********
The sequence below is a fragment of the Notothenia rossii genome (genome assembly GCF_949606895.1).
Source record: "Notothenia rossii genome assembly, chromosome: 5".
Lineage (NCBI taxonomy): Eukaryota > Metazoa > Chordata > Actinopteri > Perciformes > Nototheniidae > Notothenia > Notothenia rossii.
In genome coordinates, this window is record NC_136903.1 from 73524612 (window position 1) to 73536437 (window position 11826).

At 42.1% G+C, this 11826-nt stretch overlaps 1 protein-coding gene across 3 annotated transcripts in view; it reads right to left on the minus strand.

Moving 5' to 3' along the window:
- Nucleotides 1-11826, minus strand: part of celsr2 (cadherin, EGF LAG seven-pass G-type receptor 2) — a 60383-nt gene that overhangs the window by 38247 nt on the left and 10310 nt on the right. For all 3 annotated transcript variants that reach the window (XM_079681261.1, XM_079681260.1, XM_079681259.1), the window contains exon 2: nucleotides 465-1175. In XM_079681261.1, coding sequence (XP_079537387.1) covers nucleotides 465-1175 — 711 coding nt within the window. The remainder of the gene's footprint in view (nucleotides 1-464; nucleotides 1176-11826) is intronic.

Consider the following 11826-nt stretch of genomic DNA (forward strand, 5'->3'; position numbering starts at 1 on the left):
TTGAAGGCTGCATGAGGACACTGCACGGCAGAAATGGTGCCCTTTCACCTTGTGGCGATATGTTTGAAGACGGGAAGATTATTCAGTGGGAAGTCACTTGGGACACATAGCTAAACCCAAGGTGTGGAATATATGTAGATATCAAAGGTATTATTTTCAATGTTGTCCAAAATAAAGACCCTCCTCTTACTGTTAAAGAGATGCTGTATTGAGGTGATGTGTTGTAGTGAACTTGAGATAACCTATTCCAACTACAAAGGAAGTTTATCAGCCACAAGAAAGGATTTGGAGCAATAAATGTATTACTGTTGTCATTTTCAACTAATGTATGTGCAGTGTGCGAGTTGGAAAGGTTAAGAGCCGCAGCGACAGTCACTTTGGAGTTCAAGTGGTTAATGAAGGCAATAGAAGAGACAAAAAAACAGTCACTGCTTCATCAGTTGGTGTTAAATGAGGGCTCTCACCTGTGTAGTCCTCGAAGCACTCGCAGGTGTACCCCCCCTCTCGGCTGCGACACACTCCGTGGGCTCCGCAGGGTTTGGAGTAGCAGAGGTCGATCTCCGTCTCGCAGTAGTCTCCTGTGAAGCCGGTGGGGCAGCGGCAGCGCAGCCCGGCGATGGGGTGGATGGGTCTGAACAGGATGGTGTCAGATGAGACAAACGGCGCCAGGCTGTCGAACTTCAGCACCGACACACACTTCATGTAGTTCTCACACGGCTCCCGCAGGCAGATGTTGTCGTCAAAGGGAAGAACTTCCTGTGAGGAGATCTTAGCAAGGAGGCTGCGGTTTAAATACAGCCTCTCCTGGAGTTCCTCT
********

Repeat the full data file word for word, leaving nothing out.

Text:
The sequence below is a fragment of the Notothenia rossii genome (genome assembly GCF_949606895.1).
Source record: "Notothenia rossii genome assembly, chromosome: 5".
Lineage (NCBI taxonomy): Eukaryota > Metazoa > Chordata > Actinopteri > Perciformes > Nototheniidae > Notothenia > Notothenia rossii.
In genome coordinates, this window is record NC_136903.1 from 73524612 (window position 1) to 73536437 (window position 11826).

At 42.1% G+C, this 11826-nt stretch overlaps 1 protein-coding gene across 3 annotated transcripts in view; it reads right to left on the minus strand.

Moving 5' to 3' along the window:
- Nucleotides 1-11826, minus strand: part of celsr2 (cadherin, EGF LAG seven-pass G-type receptor 2) — a 60383-nt gene that overhangs the window by 38247 nt on the left and 10310 nt on the right. For all 3 annotated transcript variants that reach the window (XM_079681261.1, XM_079681260.1, XM_079681259.1), the window contains exon 2: nucleotides 465-1175. In XM_079681261.1, coding sequence (XP_079537387.1) covers nucleotides 465-1175 — 711 coding nt within the window. The remainder of the gene's footprint in view (nucleotides 1-464; nucleotides 1176-11826) is intronic.

Consider the following 11826-nt stretch of genomic DNA (forward strand, 5'->3'; position numbering starts at 1 on the left):
TTGAAGGCTGCATGAGGACACTGCACGGCAGAAATGGTGCCCTTTCACCTTGTGGCGATATGTTTGAAGACGGGAAGATTATTCAGTGGGAAGTCACTTGGGACACATAGCTAAACCCAAGGTGTGGAATATATGTAGATATCAAAGGTATTATTTTCAATGTTGTCCAAAATAAAGACCCTCCTCTTACTGTTAAAGAGATGCTGTATTGAGGTGATGTGTTGTAGTGAACTTGAGATAACCTATTCCAACTACAAAGGAAGTTTATCAGCCACAAGAAAGGATTTGGAGCAATAAATGTATTACTGTTGTCATTTTCAACTAATGTATGTGCAGTGTGCGAGTTGGAAAGGTTAAGAGCCGCAGCGACAGTCACTTTGGAGTTCAAGTGGTTAATGAAGGCAATAGAAGAGACAAAAAAACAGTCACTGCTTCATCAGTTGGTGTTAAATGAGGGCTCTCACCTGTGTAGTCCTCGAAGCACTCGCAGGTGTACCCCCCCTCTCGGCTGCGACACACTCCGTGGGCTCCGCAGGGTTTGGAGTAGCAGAGGTCGATCTCCGTCTCGCAGTAGTCTCCTGTGAAGCCGGTGGGGCAGCGGCAGCGCAGCCCGGCGATGGGGTGGATGGGTCTGAACAGGATGGTGTCAGATGAGACAAACGGCGCCAGGCTGTCGAACTTCAGCACCGACACACACTTCATGTAGTTCTCACACGGCTCCCGCAGGCAGATGTTGTCGTCAAAGGGAAGAACTTCCTGTGAGGAGATCTTAGCAAGGAGGCTGCGGTTTAAATACAGCCTCTCCTGGAGTTCCTCT